“There are differences across socio-economic status, at least in the Philippines,” explained Valerie Gilbert Ulep, research specialist at the Philippine Institute for Development Studies (PIDS). “You have higher prevalence of smoking among the poor.”
The differences are noted in a report on smoking published by the World Health Organization in 2008, which found that poor households with members who smoked spent more than eleven times for tobacco products than for health, and nine times more than for education.
“Tobacco is inextricably linked with poverty,” the report said.
“Evidence from around the world has shown that tobacco consumption is higher among the poorest households,” the report noted, adding that expenditures on tobacco products “divert scarce resources that poor families might have spent on food instead.”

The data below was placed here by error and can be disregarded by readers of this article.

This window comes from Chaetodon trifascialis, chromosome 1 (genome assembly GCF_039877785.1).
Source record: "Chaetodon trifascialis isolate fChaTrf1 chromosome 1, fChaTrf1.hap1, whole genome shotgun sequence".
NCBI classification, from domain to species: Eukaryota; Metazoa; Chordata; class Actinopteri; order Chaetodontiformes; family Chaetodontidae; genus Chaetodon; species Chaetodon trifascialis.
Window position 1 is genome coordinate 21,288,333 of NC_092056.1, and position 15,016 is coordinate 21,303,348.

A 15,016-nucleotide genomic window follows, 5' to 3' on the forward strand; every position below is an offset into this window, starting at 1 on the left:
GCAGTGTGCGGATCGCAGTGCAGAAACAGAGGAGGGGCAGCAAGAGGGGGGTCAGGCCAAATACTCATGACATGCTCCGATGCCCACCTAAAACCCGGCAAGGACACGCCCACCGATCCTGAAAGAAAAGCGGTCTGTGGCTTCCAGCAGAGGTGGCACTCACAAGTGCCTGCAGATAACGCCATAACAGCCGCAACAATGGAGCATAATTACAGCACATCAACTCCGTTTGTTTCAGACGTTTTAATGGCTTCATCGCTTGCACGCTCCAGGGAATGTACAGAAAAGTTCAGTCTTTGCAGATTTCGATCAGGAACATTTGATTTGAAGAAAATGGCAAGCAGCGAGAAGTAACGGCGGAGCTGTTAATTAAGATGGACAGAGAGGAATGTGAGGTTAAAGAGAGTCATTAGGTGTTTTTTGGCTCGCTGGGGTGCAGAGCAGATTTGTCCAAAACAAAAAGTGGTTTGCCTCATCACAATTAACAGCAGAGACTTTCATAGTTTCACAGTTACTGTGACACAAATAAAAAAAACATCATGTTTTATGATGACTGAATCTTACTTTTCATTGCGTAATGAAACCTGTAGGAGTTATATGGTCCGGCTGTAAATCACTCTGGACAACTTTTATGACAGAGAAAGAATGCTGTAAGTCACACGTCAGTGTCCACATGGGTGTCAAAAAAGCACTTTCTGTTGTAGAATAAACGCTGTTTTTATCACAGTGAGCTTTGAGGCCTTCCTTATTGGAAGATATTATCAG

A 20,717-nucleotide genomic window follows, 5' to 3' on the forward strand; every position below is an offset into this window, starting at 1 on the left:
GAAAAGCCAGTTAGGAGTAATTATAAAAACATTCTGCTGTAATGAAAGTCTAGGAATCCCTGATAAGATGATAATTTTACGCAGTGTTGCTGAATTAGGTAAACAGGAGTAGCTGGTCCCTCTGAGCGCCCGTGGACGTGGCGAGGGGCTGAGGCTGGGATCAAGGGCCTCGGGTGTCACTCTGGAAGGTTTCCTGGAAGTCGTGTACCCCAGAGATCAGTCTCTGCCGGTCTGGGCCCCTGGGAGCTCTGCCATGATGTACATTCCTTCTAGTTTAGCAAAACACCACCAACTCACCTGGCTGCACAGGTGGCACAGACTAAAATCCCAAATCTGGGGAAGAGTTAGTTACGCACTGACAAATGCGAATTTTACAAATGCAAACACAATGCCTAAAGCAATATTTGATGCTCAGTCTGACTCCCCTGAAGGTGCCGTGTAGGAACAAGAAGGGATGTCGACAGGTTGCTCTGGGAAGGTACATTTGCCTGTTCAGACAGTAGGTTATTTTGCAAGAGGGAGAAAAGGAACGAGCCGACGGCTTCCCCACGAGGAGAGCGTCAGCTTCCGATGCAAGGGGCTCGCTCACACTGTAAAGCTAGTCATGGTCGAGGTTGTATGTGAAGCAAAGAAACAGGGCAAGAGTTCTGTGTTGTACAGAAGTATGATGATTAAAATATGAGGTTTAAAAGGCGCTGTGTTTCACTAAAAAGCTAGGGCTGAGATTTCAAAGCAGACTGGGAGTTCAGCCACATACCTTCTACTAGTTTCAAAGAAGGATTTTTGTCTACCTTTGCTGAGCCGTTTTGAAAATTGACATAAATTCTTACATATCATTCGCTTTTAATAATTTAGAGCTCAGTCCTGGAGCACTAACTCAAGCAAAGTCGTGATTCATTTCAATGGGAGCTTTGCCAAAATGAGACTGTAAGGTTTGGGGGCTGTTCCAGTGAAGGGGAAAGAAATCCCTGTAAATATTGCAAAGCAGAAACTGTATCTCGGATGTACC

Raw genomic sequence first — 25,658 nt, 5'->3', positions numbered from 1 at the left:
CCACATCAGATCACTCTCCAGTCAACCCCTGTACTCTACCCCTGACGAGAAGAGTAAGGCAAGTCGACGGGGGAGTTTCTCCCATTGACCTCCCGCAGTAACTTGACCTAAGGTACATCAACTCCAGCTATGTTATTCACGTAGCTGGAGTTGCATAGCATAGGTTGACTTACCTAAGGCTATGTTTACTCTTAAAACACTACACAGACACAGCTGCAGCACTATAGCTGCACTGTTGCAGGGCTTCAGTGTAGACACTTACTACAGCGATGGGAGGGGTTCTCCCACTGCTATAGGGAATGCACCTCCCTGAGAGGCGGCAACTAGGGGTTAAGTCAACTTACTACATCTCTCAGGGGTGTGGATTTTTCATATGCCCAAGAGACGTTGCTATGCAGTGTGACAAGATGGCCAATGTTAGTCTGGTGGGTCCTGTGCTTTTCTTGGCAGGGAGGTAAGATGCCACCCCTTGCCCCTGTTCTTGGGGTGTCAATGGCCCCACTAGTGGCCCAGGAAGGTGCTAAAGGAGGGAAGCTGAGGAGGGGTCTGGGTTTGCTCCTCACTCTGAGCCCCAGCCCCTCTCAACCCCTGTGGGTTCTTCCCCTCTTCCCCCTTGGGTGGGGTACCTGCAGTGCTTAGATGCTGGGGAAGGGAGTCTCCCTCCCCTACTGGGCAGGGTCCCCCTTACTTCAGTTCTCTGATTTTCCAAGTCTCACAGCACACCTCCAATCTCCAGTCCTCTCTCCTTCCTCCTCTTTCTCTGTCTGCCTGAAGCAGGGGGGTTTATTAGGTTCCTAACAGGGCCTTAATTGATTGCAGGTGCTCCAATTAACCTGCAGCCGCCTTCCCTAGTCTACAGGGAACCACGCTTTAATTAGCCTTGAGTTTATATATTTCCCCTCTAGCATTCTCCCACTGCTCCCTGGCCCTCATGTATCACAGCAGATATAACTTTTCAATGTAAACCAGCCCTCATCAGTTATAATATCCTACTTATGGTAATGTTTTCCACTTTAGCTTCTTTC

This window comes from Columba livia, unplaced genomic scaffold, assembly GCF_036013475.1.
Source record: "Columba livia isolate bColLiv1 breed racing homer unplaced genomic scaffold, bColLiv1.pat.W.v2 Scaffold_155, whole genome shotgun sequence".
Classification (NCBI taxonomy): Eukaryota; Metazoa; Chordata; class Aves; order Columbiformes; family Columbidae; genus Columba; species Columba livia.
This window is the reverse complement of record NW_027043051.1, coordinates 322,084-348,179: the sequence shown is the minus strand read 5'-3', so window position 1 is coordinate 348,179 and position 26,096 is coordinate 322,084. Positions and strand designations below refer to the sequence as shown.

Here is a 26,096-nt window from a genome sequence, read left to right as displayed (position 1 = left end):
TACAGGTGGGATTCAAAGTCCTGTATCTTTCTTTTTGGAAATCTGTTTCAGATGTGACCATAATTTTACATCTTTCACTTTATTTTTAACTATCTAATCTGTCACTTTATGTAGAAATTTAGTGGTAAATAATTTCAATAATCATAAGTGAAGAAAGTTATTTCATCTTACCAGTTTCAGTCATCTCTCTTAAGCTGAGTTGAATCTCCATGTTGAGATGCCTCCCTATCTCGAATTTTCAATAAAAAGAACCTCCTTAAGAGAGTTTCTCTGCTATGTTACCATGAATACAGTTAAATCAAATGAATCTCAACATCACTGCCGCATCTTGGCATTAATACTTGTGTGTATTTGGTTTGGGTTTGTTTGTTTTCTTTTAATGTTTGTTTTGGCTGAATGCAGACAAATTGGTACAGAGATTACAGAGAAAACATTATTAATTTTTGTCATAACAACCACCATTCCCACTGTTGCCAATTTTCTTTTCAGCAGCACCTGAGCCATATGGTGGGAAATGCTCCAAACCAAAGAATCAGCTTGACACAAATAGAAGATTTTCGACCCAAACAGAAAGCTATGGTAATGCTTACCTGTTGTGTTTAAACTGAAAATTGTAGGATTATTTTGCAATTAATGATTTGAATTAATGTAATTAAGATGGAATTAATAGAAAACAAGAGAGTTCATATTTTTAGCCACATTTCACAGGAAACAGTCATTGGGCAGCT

“For the poor, money spent on tobacco is money that could be spent on basic necessities such as food, shelter, education and health care,” the report further read.
Other studies provide the explanations for why the poor smoked more, although the reasons are drawn mostly from cases in developed countries.
A World Bank study notes that there are more barriers for the poor to cease smoking, such as “lower awareness and concern about health risks.”
A study by the US National Center for Biotechnical Information cites exposure to stress, noting that smokers who live in stressful environments, like those from lower incomes, “view smoking as a comfort enabling them to cope."
The same study also notes that the poor smoke more because of targeted marketing by tobacco companies, especially to those with lower socio-economic backgrounds “who are less willing to make choices for future gain.”
There is broad consensus in these and other studies that the poor are more affected by changes in the prices of goods than the rich. And so, if cigarette prices go up, those with less money might be forced to reduce their consumption.